Dual Language: Bilingualism and Biliteracy in an Online K-2 Environment
Back to school, usually a time of excitement for children, parents, and teachers, has a different feel to it this year. As educators reflect on their learnings from virtual experiences in the spring, one question remains: what does a successful Dual Language environment look like in a virtual setting, especially in a K-2 environment? How can you meet the needs of all language learners in an online or hybrid setting?
Create a thriving dual language environment for emergent bilinguals
English only students learn content in another language the same way that an EL learns content in English; they are all emergent bilinguals. Students thrive in a safe and welcoming environment that engages them with high quality resources that are linguistically and culturally authentic, and involves them in learning activities that respect and celebrate cultural differences, encourages oracy, and builds a community.
Create home to school connections
Before the start of school, schedule a virtual or phone meeting with family members providing time for them to ask questions, such as:
- How will I help my child if I don’t know the language?
- How will learning in both languages be assessed?
- How will future communications be handled?
Provide them with a clear picture of various upcoming scenarios for learning that will involve different groupings, like bilingual pairs. Introduce family members to the digital tools their child will be working with in the two program languages. This could mean providing research articles or videos that will help them better understand the program expectations, and sharing websites they can access with their children to increase home learning opportunities in the new language.
If a family member doesn’t speak either of the two program languages, use a translation app to communicate. As weeks go by, make yourself and your partner teacher available in different formats. One idea is for partners to record messages or announcements in both languages and send the link via email, allowing for parents to view the message at their discretion if they can’t connect with you directly.
Create a welcoming bilingual environment
From the start, make it clear to students which teacher and what content connects to which language. For example, Literacy might be taught in both languages, but Math might be taught in Spanish and Science might be taught in English. Until the students become familiar with routines, create a welcome slide for class meetings with a photo (or bitmoji!) and a visual cue for the language of instruction, and display it as students begin to sign in.
With your partner teacher, answer any questions they may have about learning online, and learning in another language. Discuss expectations for each language to diminish any anxiety they have about having to speak or read in one of the program languages. Review routines and expectations in both languages. Introduce them to digital tools that will be used in distance learning in both program languages, and engage them early on in activities in which they can communicate their well-being and begin to learn the structures of each language.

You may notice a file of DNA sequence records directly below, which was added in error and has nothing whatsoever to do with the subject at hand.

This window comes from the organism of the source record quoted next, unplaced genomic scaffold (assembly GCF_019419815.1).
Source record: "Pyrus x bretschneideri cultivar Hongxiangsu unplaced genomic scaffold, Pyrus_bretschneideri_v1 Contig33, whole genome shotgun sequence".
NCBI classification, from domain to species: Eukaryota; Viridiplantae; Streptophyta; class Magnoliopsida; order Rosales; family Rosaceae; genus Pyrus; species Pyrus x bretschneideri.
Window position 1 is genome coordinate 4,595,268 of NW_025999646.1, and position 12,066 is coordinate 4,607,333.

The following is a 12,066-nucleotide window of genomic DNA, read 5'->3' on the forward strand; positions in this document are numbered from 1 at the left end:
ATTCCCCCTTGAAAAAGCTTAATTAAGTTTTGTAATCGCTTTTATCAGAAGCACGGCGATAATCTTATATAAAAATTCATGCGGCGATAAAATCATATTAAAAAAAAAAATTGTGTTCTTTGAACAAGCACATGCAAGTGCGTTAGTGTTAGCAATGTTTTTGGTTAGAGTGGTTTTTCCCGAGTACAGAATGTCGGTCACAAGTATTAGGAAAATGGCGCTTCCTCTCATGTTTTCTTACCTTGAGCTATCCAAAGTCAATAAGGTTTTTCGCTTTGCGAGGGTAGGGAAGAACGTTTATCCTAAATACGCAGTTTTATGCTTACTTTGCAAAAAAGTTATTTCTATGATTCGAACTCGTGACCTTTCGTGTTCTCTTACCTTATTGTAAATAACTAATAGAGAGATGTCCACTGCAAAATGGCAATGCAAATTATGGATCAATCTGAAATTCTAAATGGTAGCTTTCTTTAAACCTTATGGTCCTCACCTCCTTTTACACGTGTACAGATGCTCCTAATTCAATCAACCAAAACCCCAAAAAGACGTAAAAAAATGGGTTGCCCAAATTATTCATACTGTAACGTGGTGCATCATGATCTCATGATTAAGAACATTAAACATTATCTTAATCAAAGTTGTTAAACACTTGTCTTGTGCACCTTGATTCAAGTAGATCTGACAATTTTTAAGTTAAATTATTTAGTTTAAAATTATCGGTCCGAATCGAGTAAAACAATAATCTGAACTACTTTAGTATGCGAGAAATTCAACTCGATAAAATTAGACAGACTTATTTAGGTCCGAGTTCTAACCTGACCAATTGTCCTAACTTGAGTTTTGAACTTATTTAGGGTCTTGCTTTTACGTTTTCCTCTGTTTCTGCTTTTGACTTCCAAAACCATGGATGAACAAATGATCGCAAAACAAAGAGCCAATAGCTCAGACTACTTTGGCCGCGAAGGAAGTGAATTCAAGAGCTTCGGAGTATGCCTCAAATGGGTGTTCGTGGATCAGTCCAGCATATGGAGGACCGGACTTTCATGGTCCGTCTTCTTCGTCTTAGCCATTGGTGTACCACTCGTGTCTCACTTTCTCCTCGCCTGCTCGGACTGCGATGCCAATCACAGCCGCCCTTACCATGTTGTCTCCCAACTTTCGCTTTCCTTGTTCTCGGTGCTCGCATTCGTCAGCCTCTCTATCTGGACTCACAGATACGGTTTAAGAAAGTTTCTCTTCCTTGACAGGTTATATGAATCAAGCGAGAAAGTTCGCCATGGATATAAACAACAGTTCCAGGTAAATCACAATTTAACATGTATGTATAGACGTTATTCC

Some digital tools that accommodate teaching for biliteracy include: Answergarden, Flipgrid, Quizlet, Google Jamboard, and Padlet. Keep in mind that as partner teachers, together you must strive for equity in all areas of instruction: allocation of time in each language, the online resources used, and the resources sent home for independent learning and family engagement.
Create a solid partnership
As you plan with your partner teacher, incorporate activities that will engage and teach students the foundations of each language. Activities that involve the comparison of sounds between partner languages or emphasize syllabication will increase their reading fluency, while emphasizing cross-linguistic awareness and respect for their culture. Use dialogue journals in the form of a Google Doc or Flipgrid to communicate with students about their language learning, or use the journal to obtain informal feedback in the language of instruction.
During your first online meetings with your emergent bilinguals, assign roles such as attendance or online student translator, so that students feel comfortable interacting with each other. For older students, the online student translator is a rotating role that will allow you as a teacher not to become a translator. A native speaker can quickly provide their peer with a translation or example ,but this role doesn't have to be assigned to a native speaker! Simply ensure that a reliable age-appropriate online glossary has been introduced to the students beforehand.
Refer to the three pillars of dual language education and focus on laying the groundwork for biliteracy and bilingualism from day one! Provide time before and after an online class meeting for students to chat informally, in the language of their choice. This will not only improve their social-emotional state of mind, but it will help create a sense of community.
Above all else, have fun with language so that you can impart that knowledge and appreciation with your students. You are part of a gift being given to them. As recipients of a unique bilingual education, their lives will be forever changed, and so will yours.